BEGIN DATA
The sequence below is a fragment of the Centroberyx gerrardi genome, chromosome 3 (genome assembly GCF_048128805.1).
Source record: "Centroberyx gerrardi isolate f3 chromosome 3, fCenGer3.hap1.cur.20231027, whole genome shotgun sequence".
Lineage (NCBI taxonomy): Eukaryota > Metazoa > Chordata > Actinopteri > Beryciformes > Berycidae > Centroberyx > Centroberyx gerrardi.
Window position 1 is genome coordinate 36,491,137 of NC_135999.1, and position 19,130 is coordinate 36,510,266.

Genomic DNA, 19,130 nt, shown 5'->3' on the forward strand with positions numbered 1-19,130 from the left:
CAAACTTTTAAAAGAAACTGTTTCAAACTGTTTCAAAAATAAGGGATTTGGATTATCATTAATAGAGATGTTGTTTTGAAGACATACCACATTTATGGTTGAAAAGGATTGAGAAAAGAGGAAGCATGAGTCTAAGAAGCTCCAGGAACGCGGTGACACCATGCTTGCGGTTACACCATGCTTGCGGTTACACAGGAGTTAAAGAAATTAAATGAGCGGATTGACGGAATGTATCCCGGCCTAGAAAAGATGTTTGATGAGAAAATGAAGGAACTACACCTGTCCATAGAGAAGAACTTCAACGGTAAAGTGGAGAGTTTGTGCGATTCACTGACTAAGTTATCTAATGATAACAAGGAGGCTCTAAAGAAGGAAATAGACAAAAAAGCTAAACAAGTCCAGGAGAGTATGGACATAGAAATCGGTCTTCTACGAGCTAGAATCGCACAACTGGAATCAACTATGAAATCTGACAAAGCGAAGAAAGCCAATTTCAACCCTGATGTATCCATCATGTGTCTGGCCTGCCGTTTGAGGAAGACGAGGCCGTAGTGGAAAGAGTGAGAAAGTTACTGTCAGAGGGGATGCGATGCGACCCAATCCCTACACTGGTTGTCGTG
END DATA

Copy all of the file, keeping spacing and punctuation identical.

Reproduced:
The sequence below is a fragment of the Centroberyx gerrardi genome, chromosome 3 (genome assembly GCF_048128805.1).
Source record: "Centroberyx gerrardi isolate f3 chromosome 3, fCenGer3.hap1.cur.20231027, whole genome shotgun sequence".
Lineage (NCBI taxonomy): Eukaryota > Metazoa > Chordata > Actinopteri > Beryciformes > Berycidae > Centroberyx > Centroberyx gerrardi.
Window position 1 is genome coordinate 36,491,137 of NC_135999.1, and position 19,130 is coordinate 36,510,266.

Genomic DNA, 19,130 nt, shown 5'->3' on the forward strand with positions numbered 1-19,130 from the left:
CAAACTTTTAAAAGAAACTGTTTCAAACTGTTTCAAAAATAAGGGATTTGGATTATCATTAATAGAGATGTTGTTTTGAAGACATACCACATTTATGGTTGAAAAGGATTGAGAAAAGAGGAAGCATGAGTCTAAGAAGCTCCAGGAACGCGGTGACACCATGCTTGCGGTTACACCATGCTTGCGGTTACACAGGAGTTAAAGAAATTAAATGAGCGGATTGACGGAATGTATCCCGGCCTAGAAAAGATGTTTGATGAGAAAATGAAGGAACTACACCTGTCCATAGAGAAGAACTTCAACGGTAAAGTGGAGAGTTTGTGCGATTCACTGACTAAGTTATCTAATGATAACAAGGAGGCTCTAAAGAAGGAAATAGACAAAAAAGCTAAACAAGTCCAGGAGAGTATGGACATAGAAATCGGTCTTCTACGAGCTAGAATCGCACAACTGGAATCAACTATGAAATCTGACAAAGCGAAGAAAGCCAATTTCAACCCTGATGTATCCATCATGTGTCTGGCCTGCCGTTTGAGGAAGACGAGGCCGTAGTGGAAAGAGTGAGAAAGTTACTGTCAGAGGGGATGCGATGCGACCCAATCCCTACACTGGTTGTCGTG